|Publication number||US8228823 B2|
|Application number||US 12/628,739|
|Publication date||Jul 24, 2012|
|Filing date||Dec 1, 2009|
|Priority date||Dec 1, 2009|
|Also published as||US20110128892|
|Publication number||12628739, 628739, US 8228823 B2, US 8228823B2, US-B2-8228823, US8228823 B2, US8228823B2|
|Inventors||Francois Edouard Tallet, Norman W. Finn, Robert C. Meier|
|Original Assignee||Cisco Technology, Inc.|
|Export Citation||BiBTeX, EndNote, RefMan|
|Patent Citations (22), Referenced by (2), Classifications (5), Legal Events (3)|
|External Links: USPTO, USPTO Assignment, Espacenet|
The present disclosure relates generally to computer networks, and, more particularly, to spanning tree protocols (STPs) having high-speed and low-speed links.
In a network comprising high-speed and low-speed links (e.g., local area networks or “LANs” in a bridged network), with no additional configuration, spanning tree protocols may make sub-optimal decisions when deciding to block a redundant port. For example, assume two buildings that each separately have wired links between their respective devices, where the buildings themselves are separated by wireless links. If a root bridge in one building is connected wirelessly (e.g., via a wireless access point) to each of two bridges “A” and “B” in the other building (that are connected to each other via a wired connection), then by default, the spanning tree algorithm will block the link is between A and B, regardless of their wired connection. As such, the high-speed network between the two bridges A and B is partitioned in favor of the slow-speed links, even if the high-speed wired link might have a thousand times grater bandwidth than the low-speed wireless uplinks to the root.
The embodiments herein may be better understood by referring to the following description in conjunction with the accompanying drawings in which like reference numerals indicate identically or functionally similar elements, of which:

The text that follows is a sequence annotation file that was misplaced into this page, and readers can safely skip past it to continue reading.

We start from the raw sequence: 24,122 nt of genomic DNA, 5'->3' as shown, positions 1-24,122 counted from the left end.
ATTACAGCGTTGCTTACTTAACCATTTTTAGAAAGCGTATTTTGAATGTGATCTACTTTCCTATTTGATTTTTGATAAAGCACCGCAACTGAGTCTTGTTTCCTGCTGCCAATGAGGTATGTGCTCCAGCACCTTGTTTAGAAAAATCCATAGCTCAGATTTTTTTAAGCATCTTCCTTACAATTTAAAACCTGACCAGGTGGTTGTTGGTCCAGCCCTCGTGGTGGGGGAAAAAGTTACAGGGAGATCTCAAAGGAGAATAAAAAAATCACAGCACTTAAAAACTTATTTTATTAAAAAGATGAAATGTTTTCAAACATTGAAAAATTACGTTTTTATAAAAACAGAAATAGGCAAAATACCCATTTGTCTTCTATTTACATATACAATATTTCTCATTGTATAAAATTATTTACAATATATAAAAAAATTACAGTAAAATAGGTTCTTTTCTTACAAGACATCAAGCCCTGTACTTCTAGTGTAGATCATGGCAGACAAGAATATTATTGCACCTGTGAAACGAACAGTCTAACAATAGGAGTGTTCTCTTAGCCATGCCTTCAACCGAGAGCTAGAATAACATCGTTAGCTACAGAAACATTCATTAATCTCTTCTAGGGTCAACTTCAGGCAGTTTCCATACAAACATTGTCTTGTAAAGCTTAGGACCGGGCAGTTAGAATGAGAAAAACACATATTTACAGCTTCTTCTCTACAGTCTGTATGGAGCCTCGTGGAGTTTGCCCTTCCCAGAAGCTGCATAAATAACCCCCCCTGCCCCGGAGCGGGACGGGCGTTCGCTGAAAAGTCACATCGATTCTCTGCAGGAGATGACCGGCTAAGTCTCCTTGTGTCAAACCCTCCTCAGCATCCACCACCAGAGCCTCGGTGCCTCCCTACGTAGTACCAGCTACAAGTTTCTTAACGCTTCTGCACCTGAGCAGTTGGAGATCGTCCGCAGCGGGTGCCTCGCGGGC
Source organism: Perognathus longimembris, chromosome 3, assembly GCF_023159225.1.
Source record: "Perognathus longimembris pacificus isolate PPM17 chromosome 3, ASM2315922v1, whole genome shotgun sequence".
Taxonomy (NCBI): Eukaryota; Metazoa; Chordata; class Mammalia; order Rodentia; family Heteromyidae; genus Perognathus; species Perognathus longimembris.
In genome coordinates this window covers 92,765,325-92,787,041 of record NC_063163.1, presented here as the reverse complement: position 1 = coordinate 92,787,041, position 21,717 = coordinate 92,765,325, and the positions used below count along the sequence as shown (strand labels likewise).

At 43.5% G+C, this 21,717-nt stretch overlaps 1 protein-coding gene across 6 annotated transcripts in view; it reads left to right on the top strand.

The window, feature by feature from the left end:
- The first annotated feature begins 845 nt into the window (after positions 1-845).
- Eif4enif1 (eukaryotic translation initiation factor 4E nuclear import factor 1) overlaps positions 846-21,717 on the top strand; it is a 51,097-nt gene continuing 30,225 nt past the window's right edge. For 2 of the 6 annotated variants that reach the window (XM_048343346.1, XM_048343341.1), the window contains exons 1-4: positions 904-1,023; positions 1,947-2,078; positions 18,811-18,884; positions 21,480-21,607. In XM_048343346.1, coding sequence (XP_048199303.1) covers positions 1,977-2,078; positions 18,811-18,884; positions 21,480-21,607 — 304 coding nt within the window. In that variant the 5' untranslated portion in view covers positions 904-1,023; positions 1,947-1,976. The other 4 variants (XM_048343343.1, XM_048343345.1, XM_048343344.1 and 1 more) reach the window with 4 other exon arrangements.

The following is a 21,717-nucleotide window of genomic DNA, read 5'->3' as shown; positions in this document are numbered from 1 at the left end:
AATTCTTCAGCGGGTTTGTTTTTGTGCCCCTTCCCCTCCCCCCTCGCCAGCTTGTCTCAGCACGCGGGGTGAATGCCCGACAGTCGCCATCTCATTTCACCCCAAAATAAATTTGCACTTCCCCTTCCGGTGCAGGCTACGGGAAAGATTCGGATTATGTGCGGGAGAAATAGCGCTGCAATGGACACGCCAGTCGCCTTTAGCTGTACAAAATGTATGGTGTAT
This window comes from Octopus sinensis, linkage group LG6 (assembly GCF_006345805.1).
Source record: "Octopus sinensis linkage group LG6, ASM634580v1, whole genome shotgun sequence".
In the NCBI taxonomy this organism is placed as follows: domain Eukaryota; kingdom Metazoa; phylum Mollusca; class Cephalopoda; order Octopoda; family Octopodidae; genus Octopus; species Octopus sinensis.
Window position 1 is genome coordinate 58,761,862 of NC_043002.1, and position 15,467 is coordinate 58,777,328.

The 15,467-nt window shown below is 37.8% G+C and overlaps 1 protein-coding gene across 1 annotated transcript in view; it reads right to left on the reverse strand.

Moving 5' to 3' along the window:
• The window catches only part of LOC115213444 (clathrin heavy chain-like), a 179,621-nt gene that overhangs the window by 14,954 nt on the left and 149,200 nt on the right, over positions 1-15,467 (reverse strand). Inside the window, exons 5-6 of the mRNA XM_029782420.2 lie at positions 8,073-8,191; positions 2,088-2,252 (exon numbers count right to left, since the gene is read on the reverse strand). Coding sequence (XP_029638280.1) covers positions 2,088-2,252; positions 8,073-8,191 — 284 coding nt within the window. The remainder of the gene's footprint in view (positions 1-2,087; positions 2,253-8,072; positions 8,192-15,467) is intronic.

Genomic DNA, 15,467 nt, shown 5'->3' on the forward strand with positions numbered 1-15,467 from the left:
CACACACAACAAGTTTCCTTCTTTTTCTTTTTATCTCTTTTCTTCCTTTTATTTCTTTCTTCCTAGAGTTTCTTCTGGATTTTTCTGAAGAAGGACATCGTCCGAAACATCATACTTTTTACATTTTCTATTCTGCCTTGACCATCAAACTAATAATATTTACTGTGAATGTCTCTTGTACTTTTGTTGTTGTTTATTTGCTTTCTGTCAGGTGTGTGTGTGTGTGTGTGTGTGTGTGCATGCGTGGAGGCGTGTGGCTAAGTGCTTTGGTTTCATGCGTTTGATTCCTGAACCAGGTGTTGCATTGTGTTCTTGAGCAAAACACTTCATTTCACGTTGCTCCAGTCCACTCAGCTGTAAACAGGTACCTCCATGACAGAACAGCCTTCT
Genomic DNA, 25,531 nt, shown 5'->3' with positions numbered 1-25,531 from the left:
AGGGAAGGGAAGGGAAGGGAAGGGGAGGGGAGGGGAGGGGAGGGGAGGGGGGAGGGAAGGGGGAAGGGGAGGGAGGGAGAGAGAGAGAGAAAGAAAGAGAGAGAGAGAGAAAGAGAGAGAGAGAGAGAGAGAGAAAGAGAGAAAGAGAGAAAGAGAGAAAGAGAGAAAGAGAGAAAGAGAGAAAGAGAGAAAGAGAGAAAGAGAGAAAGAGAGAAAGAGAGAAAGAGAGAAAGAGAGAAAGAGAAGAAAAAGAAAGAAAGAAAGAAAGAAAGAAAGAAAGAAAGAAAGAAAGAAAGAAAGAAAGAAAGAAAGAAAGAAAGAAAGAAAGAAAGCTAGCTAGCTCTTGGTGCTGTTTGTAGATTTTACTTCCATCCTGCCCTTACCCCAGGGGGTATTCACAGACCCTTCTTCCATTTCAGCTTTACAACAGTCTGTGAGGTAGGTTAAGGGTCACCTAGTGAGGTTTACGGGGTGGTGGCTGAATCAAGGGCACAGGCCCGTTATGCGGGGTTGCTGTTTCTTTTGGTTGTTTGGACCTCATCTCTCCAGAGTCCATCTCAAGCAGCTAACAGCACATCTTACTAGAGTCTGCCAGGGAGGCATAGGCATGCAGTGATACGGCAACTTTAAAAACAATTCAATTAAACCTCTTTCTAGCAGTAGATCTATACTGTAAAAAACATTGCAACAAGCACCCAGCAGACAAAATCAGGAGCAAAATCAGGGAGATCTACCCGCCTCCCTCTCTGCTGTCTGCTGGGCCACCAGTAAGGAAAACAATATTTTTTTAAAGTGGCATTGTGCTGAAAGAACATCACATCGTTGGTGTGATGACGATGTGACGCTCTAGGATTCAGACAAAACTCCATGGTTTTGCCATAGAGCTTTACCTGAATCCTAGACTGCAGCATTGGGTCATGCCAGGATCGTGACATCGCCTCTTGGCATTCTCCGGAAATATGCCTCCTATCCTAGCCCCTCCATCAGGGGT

According to one or more embodiments of the disclosure, each network interface of a network device in a computer network may be classified as either a low-speed interface (e.g., wireless) or a high-speed interface (e.g., wired). Illustratively, then, low-speed interfaces may be configured (identified) as external interfaces to external links and high-speed interfaces may be configured (identified) as internal interfaces to internal links. By executing a multiple spanning tree (MST) protocol at the network device with other network devices in the computer network, network devices interconnected with internal links are in a same MST region and internal links within an MST region are preferred over external links between MST regions.
A computer network typically comprises a plurality of interconnected entities. An entity may consist of any network device, such as a server or end station, that “sources” (i.e., transmits) or “sinks” (i.e., receives) data frames. A common type of computer network is a local area network (“LAN”), which typically refers to a privately owned network within a single building or campus. LANs typically employ a data communication protocol (LAN standard), such as Ethernet, FDDI or token ring, that defines the functions performed by the data link and physical layers of a communications architecture (i.e., a protocol stack).
One or more intermediate network devices are often used to couple LANs together and allow the corresponding entities to exchange information. For example, a switch (or bridge) may be used to provide a “switching” (or “bridging”) function between two or more LANs. Typically, the switch is a computer and includes a plurality of ports that are coupled to the LANs. Ports that are coupled to LANs that are, in turn, coupled to other switches are generally referred to as a trunk ports, whereas ports used to couple switches through LANs to end stations are generally referred to as access ports. The switching function includes receiving data from a sending entity at a source port and transferring that data to at least one destination port for forwarding to a receiving entity.